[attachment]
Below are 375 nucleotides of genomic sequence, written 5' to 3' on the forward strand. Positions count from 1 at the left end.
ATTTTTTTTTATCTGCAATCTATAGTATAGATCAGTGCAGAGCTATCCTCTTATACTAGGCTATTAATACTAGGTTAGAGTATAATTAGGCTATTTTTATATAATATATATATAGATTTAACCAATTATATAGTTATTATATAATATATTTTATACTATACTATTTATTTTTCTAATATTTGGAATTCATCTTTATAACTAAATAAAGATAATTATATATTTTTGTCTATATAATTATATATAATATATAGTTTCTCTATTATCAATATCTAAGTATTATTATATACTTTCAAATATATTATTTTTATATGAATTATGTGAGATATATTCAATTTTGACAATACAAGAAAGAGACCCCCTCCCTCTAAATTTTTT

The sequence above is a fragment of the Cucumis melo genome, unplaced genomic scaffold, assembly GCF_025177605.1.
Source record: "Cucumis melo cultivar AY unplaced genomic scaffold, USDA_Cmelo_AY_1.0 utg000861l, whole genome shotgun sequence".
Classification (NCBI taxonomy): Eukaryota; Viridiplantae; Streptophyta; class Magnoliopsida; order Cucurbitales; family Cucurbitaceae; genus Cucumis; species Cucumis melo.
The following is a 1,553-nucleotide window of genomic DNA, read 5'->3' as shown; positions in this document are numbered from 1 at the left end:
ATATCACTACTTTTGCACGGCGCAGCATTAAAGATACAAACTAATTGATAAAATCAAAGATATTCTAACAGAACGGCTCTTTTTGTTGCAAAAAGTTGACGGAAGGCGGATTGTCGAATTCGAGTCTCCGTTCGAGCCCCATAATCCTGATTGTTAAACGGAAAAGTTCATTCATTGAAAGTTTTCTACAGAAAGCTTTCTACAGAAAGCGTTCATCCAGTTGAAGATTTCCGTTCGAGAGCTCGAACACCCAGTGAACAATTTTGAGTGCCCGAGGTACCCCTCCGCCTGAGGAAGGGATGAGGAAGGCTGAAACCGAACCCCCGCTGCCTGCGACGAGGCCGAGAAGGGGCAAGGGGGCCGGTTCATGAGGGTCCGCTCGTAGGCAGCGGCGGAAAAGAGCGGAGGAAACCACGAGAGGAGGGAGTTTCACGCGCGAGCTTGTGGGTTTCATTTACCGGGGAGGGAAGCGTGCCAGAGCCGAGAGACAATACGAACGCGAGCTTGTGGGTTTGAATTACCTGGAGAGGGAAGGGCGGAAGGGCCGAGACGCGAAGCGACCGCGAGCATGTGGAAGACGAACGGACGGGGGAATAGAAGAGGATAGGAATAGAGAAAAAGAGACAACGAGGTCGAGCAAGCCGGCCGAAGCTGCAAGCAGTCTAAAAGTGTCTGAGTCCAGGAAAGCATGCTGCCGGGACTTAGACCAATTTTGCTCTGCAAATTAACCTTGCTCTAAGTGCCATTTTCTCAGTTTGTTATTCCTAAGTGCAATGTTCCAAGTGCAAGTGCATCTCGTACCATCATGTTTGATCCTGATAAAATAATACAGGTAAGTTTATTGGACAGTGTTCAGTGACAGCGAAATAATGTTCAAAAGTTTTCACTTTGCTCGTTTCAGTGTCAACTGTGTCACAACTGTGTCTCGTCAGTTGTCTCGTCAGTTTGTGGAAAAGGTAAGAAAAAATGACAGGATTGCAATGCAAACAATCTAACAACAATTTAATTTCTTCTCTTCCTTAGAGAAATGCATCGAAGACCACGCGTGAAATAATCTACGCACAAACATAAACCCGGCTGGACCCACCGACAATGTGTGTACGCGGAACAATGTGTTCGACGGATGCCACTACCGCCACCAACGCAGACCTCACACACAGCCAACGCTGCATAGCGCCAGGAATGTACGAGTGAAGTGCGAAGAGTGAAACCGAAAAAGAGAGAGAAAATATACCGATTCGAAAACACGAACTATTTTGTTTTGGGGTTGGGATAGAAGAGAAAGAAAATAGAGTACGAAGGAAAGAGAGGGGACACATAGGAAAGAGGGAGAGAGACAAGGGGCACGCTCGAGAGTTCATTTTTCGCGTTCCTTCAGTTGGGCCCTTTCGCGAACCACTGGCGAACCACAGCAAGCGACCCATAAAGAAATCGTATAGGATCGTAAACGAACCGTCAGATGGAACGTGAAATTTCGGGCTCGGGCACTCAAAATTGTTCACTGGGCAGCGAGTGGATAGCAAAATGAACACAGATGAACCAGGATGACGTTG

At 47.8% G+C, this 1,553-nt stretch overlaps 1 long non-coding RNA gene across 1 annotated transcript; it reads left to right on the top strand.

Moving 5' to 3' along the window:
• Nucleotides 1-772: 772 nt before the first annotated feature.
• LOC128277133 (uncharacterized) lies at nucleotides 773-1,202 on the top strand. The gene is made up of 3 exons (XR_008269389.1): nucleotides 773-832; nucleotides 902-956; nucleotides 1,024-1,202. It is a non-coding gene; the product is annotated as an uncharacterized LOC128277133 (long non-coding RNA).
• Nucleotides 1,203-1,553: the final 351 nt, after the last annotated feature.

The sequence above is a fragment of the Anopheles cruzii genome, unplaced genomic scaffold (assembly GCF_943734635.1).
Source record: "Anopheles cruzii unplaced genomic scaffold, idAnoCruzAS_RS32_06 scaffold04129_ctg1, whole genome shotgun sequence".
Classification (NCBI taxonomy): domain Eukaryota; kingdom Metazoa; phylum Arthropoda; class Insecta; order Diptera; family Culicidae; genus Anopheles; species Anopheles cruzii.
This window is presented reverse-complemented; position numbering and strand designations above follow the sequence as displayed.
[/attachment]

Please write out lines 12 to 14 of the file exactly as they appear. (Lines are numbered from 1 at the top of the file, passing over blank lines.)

• Nucleotides 1,203-1,553: the final 351 nt, after the last annotated feature.

The sequence above is a fragment of the Anopheles cruzii genome, unplaced genomic scaffold (assembly GCF_943734635.1).
Source record: "Anopheles cruzii unplaced genomic scaffold, idAnoCruzAS_RS32_06 scaffold04129_ctg1, whole genome shotgun sequence".